Well, here it is 2011 and all, and I'm trying out the recipe again--this time with French ingredients and without Drambuie. I considered buying a bottle, but when I went out shopping, the liquor store that sells it was closed for lunch. I considered that A Sign that I probably didn't need to spend 22 Euros for 2-1/2 tablespoons of booze. I'm sure Sami would think it's bad enough that I used some of our precious bourbon.
One of the good and annoying things about this cheesecake is the crust. Good because it's a buttery, crunchy shortbread crust that really sets off the blackberry filling nicely. Annoying because the butter melts and leaks and makes the oven smoke. Maida warned me. I underlined that warning for my future self. And you'll notice that I did wrap my cheesecake pan in foil. I still had a smoky oven. Oh, well. Anyway, wrap your cheesecake pan really well and consider putting it on a lined baking sheet just in case.
The ingredients. I served this to another Franco-American family, and we had a long discussion about the proper cream cheese to use in cheesecake. My friend Amy, who has lived here for more than 15 years, claims that St. Moret shouldn't be a substitute for cream cheese. I've had good luck with it so far, though--except with cream cheese frosting. There's another product called Kiri that works better, but it comes in tiny foil-wrapped squares, and I can't be bothered. And I believe I've mentioned that the real Philadelphia is available and expensive. On the same shopping trip that saved me 22 Euros on the Drambuie, I was saved at least 15 Euros on cream cheese because the cheese shop was closed. I should probably shop more on off hours.
But I went upscale with my cheesecake anyway. See the black specks? I used vanilla bean instead of extract. I got a really good deal on vanilla beans a few weeks back.
And I have to say that the tiny frozen wild blackberries they sell here are really great--not as sour/bitter as some of the berries you might get in the States. Fortunately, the frozen food store was open. Otherwise this would have been a "mixed-red-fruit" cheesecake, which would probably have been good as well.
So to summarize this cheesecake: you've got creamy and crunchy. You have buttery and sweet and tart and rich. No matter how and where you source your ingredients, this is a cheesecake worth making.
Here's the recipe. I highly recommend making this the day before you want to eat it.
Blackberry with Scotch Cheesecake
1 c. (4 oz.) sifted flour
1/4 c. (1.75 oz.) sugar
Generous pinch salt (it's not in the original recipe, but I like a bit of salt in my shortbread)
1/2 c. (4 oz.) cold butter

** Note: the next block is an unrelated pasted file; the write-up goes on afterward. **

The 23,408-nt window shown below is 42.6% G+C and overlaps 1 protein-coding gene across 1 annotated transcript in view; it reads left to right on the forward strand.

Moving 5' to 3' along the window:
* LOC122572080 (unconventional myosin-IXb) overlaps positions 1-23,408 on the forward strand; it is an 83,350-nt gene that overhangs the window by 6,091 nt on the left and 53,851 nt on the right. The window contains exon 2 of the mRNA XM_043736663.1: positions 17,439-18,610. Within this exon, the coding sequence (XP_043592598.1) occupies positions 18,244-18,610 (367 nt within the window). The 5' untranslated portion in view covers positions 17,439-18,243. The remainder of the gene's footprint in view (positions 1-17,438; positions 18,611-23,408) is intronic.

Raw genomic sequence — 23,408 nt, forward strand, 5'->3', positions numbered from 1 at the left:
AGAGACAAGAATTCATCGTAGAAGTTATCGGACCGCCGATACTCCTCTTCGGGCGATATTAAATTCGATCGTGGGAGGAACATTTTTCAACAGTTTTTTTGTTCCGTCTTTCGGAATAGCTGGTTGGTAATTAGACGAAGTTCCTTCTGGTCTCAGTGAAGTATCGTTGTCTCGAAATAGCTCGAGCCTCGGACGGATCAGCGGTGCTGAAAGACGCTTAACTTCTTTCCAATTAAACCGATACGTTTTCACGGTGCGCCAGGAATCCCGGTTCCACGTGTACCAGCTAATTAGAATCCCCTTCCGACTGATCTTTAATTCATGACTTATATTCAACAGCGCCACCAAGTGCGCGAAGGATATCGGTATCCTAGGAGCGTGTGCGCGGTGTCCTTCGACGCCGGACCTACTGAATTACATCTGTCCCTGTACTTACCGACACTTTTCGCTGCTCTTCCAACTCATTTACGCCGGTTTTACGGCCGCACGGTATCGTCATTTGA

Heat the oven to 375. In a food processor or just a regular bowl, mix the flour, sugar, and salt. Cut in the butter to form very small crumbs. Pour the crumbs into a 9-inch springform pan and press down on them to make an even bottom crust. Wrap the bottom of the springform with a double layer of aluminum foil. Consider putting the springform on a foil-lined baking sheet as well. Bake the crust for 20-25 minutes, or until the edges just begin to brown. While the crust is baking, make the filling.
19 oz. cream cheese, room temperature (I imagine that some light cream cheese would work here)
1 t. vanilla
2-1/2 T. (1.25 oz.) Drambuie or other whiskey
1/2 t. cinnamon
Grated rind of 1 (organic) lemon or 1/2 (organic) orange
3/4 c. (5 oz.) sugar
3 large eggs
1 T. (0.5 oz.) lemon juice
2 c. (8 oz.) frozen blackberries
In the large bowl of an electric mixer, beat the cheese until soft and smooth. Beat in the vanilla, booze, cinnamon, and lemon/orange rind just until mixed, then add the sugar. Add the eggs one at a time, beating until smooth after each addition. Mix in the lemon juice.
Carefully butter the sides of the springform: I just ran a stick of butter around the warm pan. Pour the cheese mixture over the crust. Then sprinkle the blackberries over that, pushing down on them so that they are covered. Full disclosure: I didn't push mine down far enough, and they didn't work their way into the cake as they probably should have. Do as Maida says, not as I do.
Bake for 35-40 minutes or until the sides have puffed and browned a bit. Take the cake out of the oven and let sit for 20 minutes (leave the oven on). Make the topping while the cake waits.
2 c. (16 oz.) sour cream (in my case, crème fraîche legère)
1-2 T. sugar (Maida calls for 1 T; for a change, I think a bit more is nice)
1 t. vanilla
Whisk these ingredients together. When the cake has finished its rest, spread the sour cream mixture over it and return it to the oven for 5 minutes. Remove from the oven, remove the foil, and let the cake cool completely. Maida wants you to take the sides off the springform before you put the cake in the fridge. I didn't and it was fine.
In any case, let the cake chill at least 4 hours before serving. If you're daring, you can try to slip the cake off the springform bottom; if not, no one will care after they've had a bite of this.